My heritage lies in my hair, in my art, in anything shaped or birthed by my hands. This revelation had not yet dawned on me as my pen’s thick sky blue letters graced the page of my star-covered journal. I was outlining the plot of my comic book. My characters were two black girls who would deal with their relationships, aspirations and tragedies during their senior year of high school. This comic book, a month in the making, came to fruition this summer, just like another goal of mine. By the first day of school, I had braided extensions into my hair.
A week before school started, I drew the packs of synthetic hair I had been storing out of the closet. The hair was long and purple, the antithesis of my springy, tangled locks. It was bold, the opposite of my reserved temperament, yet, in a way, it reflected me. My extensions would protect the ends of my natural hair from breakage, helping it grow longer — which has been an elusive goal of mine since childhood. Because I have learned how to combat the fragility of natural hair, it is within my reach.
Preparing for my 10-hour commitment, I set my moisturizer, shea butter and laptop on the corner of the mahogany dining room table. As daylight faded into darkness, I sat, parting my freshly washed hair into square sections and attaching the synthetic hair to the roots of my natural hair like my late aunt Holly taught me. My hands followed the rhythm I had grasped when I taught myself to braid my own hair in the bathroom mirror after countless futile attempts. Years ago, I would have nestled between my mother’s knees as she pulled the comb painfully through the tightly coiled hair on my tender scalp and wove the parted hair into firm cornrows. I used to replicate her method, used to force the comb through my thick hair. After discovering finger-combing, a more delicate way to detangle my hair, I stopped using combs.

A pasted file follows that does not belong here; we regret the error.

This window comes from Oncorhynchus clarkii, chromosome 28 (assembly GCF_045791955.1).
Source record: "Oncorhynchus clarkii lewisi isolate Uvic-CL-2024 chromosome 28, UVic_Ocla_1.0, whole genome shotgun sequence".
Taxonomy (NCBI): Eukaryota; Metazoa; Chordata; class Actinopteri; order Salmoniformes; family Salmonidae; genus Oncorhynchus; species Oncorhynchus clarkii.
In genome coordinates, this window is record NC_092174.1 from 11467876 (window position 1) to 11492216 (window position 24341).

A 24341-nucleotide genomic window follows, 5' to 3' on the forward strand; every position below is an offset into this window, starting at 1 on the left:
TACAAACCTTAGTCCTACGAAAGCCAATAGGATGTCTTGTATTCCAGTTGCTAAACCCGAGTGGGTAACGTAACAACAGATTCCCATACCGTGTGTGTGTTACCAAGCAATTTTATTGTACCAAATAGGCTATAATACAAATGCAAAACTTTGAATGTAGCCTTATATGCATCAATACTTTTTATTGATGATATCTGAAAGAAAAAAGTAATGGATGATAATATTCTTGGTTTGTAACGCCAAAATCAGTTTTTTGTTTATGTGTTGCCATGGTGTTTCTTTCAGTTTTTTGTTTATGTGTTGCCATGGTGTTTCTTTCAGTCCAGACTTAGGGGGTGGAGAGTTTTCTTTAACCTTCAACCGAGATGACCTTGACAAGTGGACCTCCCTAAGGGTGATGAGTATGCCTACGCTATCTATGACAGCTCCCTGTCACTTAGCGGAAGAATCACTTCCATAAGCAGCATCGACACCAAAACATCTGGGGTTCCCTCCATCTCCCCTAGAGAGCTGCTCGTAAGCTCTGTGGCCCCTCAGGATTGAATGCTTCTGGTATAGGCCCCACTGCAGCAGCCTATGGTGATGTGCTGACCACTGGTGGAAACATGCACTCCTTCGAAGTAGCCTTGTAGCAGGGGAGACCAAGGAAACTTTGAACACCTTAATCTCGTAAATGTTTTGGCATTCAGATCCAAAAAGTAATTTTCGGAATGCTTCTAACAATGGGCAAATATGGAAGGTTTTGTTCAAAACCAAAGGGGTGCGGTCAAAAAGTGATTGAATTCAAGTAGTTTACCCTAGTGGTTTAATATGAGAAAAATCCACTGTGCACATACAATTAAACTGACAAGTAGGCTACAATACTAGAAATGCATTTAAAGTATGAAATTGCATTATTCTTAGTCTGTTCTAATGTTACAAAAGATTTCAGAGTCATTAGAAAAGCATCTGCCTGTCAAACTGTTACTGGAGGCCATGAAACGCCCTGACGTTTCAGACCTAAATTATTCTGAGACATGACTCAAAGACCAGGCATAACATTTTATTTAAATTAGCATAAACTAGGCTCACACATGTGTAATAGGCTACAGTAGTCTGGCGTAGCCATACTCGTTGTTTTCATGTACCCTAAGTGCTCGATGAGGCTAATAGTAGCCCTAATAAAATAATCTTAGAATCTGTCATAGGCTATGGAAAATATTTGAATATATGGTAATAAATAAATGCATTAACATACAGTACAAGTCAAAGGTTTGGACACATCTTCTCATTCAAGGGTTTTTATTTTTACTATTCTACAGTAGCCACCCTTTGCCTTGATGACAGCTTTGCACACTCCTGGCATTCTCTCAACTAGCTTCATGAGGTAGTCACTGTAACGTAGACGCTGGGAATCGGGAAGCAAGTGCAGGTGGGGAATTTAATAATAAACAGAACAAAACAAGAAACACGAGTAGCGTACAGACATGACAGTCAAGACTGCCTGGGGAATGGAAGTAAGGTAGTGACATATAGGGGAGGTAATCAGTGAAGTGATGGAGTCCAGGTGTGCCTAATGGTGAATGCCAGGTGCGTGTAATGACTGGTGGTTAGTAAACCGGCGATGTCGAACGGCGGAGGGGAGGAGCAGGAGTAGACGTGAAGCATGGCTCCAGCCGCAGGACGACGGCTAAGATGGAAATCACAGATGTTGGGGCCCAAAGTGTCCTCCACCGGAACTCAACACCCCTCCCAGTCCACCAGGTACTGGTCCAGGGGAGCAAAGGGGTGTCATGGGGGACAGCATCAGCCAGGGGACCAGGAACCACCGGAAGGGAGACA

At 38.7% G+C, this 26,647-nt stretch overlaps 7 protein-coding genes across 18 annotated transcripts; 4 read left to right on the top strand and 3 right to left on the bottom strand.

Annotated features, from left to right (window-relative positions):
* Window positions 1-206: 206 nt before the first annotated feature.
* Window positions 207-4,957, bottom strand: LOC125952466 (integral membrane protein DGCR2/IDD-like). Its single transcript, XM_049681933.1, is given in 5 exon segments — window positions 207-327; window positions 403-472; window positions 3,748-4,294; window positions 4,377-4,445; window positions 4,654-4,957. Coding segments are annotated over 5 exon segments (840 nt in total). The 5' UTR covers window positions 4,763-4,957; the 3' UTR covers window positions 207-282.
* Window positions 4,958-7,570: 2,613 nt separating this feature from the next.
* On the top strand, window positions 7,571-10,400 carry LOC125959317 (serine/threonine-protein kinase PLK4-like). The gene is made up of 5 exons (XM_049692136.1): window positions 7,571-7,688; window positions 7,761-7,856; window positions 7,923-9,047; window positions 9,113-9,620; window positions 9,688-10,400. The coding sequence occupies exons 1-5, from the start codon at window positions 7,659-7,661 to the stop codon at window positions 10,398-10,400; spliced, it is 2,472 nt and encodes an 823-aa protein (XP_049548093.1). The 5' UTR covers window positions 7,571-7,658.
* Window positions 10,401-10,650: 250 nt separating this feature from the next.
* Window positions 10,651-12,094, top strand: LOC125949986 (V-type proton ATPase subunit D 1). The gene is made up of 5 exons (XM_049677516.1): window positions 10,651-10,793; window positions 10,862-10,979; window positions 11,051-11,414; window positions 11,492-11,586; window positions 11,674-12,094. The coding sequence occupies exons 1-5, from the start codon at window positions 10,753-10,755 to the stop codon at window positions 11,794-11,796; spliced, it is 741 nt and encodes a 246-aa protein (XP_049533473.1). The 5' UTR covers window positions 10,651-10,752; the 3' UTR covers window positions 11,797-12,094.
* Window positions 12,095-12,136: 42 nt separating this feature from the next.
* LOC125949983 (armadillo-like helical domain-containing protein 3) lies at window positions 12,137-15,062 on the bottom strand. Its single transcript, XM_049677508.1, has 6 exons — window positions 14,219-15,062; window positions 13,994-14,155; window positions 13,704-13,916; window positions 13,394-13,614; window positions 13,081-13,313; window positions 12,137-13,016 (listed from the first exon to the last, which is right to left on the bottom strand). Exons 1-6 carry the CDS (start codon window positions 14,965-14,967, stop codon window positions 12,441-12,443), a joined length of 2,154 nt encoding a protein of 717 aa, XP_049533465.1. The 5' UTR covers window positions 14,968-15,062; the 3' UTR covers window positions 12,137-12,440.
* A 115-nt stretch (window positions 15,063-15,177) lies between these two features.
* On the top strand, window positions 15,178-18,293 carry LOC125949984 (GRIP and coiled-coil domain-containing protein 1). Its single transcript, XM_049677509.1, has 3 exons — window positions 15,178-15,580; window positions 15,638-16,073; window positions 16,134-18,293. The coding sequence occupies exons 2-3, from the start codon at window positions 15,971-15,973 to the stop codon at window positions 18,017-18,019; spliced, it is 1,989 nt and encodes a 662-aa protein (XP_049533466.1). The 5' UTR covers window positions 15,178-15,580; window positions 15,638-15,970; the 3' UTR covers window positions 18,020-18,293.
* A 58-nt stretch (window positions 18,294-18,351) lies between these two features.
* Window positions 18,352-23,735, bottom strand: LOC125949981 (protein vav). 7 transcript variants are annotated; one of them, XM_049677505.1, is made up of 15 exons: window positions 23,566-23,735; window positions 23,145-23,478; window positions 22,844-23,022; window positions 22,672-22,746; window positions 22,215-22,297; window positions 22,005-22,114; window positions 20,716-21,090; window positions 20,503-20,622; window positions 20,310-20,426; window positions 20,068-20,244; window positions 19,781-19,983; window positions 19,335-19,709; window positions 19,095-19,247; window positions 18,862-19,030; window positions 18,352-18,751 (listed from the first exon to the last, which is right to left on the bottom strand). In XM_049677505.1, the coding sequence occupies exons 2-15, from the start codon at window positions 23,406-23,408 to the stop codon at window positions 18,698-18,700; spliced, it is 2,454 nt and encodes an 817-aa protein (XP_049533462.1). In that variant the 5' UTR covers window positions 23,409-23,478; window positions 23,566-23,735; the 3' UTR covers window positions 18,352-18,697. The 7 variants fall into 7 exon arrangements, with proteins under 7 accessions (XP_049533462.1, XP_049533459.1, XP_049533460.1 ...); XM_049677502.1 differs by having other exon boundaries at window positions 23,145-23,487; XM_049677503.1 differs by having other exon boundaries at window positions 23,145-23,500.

All I need now is my hands.
I weave stories in the same practiced pattern with which my mother and my aunt and my grandmother wove hair before me. My characters swirl like ethereal butterflies in my mind, in my sketchbooks. Clasping my pen, I bring them to life as I make them speak, make them move from panel to panel, make them real. Seeing them and the way I embrace braiding extensions, it might be difficult to believe that I once took myself and my blackness for granted, braided my hair as a chore and drew girls I could never be. From literature, from cartoons and graphic novels, from YouTube videos, I have learned to accept myself. I now know it is okay to be scared, be sad, be grieving. It is okay to cry when I find stories with characters who are black like me or gay like me or quiet like me. I know my own stories matter.
I have discovered the magic in having hair that reaches toward the heavens of its own accord, the freedom in letting my hair be and not wishing for it to be any different. Whether I style my hair in cornrows or twists, or leave it in a spherical halo around my head, I know it is beautiful and it is growing.
I am growing.
My comic book still needs to be penciled and inked, but the plot line is complete. It was there, whispering within the coils of my hair, waiting to be made visible. My hands hold my history, and they will weave my future slowly, but surely, one narrative at a time. In braiding my stories and bringing them into the world, I have nothing to fear.
Tulani Reeves-Miller is a senior at River Ridge High School who loves rainy days, webcomics and the color purple. She is 18 years old.
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